The UFC’s debut on ABC this Saturday from Fight Island in Abu Dhabi marks its return to network television. The 3 p.m. ET main card broadcast comes a little over two years since the final Fox-aired event on Dec. 15, 2018.
Mixed martial arts doesn’t have a long history with the big four networks, with the first primetime-aired event coming not from the UFC, but the now-defunct EliteXC on May 31, 2008 and headlined by the former YouTube sensation Kimbo Slice.
Why the history lesson? It’s because Calvin Kattar, one half of Saturday’s main event in the octagon, was a 20-year-old prospect on the online-aired preliminary bouts the night Slice, who died at age 42 in 2016, drew a peak of 6.51 million viewers to CBS.
Kattar’s career truly has come full circle in the last 12 ½ years as he prepares to face Max Holloway in a five-round, non-title fight at featherweight. The Methuen, Massachusetts native appreciates participating in these historic events in the sport’s young history.
“It was a cool opportunity,” Kattar, now 32, told The Post in a phone interview last week. “… Lot of growing pains back then. [I] learned a lot, and since then it’s been a long road. But fast forward now [and] we’re fighting on ABC, it’s pretty wild to now be the first main event on live television. It’s a pretty cool checkpoint.”
It has been a steady ascent for Kattar (22-4, 13 finishes) from a prelim fighter suffering his first career loss to James Jones at that EliteXC event to the main stage of network television, competing for eyeballs with the first half of the Rams-Packers NFL Divisional Round playoff matchup. He bounced back from that submission defeat to go 13-1 at lightweight and featherweight in New England-based regional promotions. He sported a 16-2 record in 10 years of pro experience when he made a successful UFC debut in 2017 with a decision win over Andre Fili.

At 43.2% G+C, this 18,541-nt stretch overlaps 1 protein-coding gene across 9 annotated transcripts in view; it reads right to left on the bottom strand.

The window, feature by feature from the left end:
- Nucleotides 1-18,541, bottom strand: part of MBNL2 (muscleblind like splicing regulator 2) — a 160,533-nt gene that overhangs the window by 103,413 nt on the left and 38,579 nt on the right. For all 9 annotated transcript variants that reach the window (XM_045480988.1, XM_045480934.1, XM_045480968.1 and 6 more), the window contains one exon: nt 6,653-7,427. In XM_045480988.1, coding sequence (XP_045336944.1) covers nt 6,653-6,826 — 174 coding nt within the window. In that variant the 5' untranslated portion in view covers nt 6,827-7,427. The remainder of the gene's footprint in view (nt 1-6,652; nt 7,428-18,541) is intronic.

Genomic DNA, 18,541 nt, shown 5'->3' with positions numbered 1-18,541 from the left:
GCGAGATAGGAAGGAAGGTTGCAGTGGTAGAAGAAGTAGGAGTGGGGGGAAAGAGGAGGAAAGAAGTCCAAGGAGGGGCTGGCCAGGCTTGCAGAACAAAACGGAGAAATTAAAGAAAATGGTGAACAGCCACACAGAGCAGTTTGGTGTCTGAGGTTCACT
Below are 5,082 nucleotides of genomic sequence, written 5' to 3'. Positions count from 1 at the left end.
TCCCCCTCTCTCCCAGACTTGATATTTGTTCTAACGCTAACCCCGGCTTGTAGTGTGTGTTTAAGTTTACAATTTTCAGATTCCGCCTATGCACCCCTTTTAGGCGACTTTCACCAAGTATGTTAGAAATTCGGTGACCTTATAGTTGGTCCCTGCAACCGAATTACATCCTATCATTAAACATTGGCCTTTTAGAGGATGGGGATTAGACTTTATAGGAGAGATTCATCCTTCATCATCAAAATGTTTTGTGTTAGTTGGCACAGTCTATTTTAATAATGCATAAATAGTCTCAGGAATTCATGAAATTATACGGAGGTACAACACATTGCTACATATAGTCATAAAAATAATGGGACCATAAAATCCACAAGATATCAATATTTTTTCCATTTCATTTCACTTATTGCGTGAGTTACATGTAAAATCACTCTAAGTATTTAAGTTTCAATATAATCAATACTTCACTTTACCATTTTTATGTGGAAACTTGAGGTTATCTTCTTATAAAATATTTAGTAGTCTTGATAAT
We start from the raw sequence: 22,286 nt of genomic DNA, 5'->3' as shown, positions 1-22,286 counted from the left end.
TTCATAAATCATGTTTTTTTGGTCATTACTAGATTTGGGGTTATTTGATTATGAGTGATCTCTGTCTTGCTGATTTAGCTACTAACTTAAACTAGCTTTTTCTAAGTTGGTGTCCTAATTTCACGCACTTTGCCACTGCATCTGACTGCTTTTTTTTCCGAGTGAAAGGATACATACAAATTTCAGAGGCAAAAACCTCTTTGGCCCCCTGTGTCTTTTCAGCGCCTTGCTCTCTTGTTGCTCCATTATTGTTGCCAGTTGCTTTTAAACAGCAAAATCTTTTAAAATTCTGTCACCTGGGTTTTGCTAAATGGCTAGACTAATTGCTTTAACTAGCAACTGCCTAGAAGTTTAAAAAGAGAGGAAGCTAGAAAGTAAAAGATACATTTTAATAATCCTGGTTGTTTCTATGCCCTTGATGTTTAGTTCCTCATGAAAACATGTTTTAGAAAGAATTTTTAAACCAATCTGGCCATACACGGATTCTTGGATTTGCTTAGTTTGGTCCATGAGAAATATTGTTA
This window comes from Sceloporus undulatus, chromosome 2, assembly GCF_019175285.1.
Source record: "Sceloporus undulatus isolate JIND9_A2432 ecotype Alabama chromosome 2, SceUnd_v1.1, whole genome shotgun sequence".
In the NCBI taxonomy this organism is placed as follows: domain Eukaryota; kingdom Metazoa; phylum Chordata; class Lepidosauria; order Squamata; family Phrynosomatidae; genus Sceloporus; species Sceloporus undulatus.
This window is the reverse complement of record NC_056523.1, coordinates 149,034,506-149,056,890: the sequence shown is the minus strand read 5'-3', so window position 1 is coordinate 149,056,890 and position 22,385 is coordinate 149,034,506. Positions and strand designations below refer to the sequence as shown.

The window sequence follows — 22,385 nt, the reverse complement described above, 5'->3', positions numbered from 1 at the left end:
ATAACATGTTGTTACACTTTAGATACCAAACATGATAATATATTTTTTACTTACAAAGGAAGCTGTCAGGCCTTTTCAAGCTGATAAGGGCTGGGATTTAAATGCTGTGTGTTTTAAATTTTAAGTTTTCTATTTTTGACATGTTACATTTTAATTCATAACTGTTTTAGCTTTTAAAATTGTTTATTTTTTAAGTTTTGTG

Despite a strong strength of schedule, Kattar has gone 6-2 in the octagon and won both of his fights in 2020, the most recent at Fight Island on July 16 over Dan Ige in a clear five-round unanimous decision, 49-46, 49-46, 48-47. The victory opened the door for the opportunity to take on former featherweight champion Holloway, who dropped a close split-decision victory to current champ Alexander Volkanovski in a rematch just four days before Kattar’s last bout.
Opinions in the MMA community are split on whether Holloway (21-6, 12 finishes) did enough to deserve the victory. Kattar believed Holloway did enough to win when he watched it live. With his opponent still considered the top-ranked contender at 145 pounds, he sees this as an opportunity to make himself a no-brainer choice to challenge Volkanovski next for the belt.
“And I had said prior to even getting this fight that, these guys [Volkanovski and Holloway fighting twice in a row], the division was at a standstill,” Kattar said. “I just need to think that the No. 5 guy beating the No. 4 guy or the [No.] 4 guy beating the [No.] 3 guy, I don’t think that yields a title fight.
“I think that anybody that wanted a title fight should have to go through Max Holloway, considering some people still think he’s the champ. And lucky for me, I have that opportunity in front of me, so I think it’s only right that, after beating the No. 1 guy, the champ is next, definitely.”
Kattar respects the 29-year-old Holloway as “a true champion, man, inside and outside the octagon” for both the way he fights and the way he carries himself. And especially for the caliber of fighter Holloway has proved to be over nearly nine years in the UFC, a victory over the former champ means more to him than sporting the belt because “gold’s nice, man, but we’re always in there to test our mettle.”
“Any time you get a win over Max, belt or not, it puts you [on] a small list of guys [who] are some of the best in the world,” Kattar said. “Max is one of the GOATs (greatest of all time) in the featherweight division. A win over him is almost sweeter than even going to get that belt.”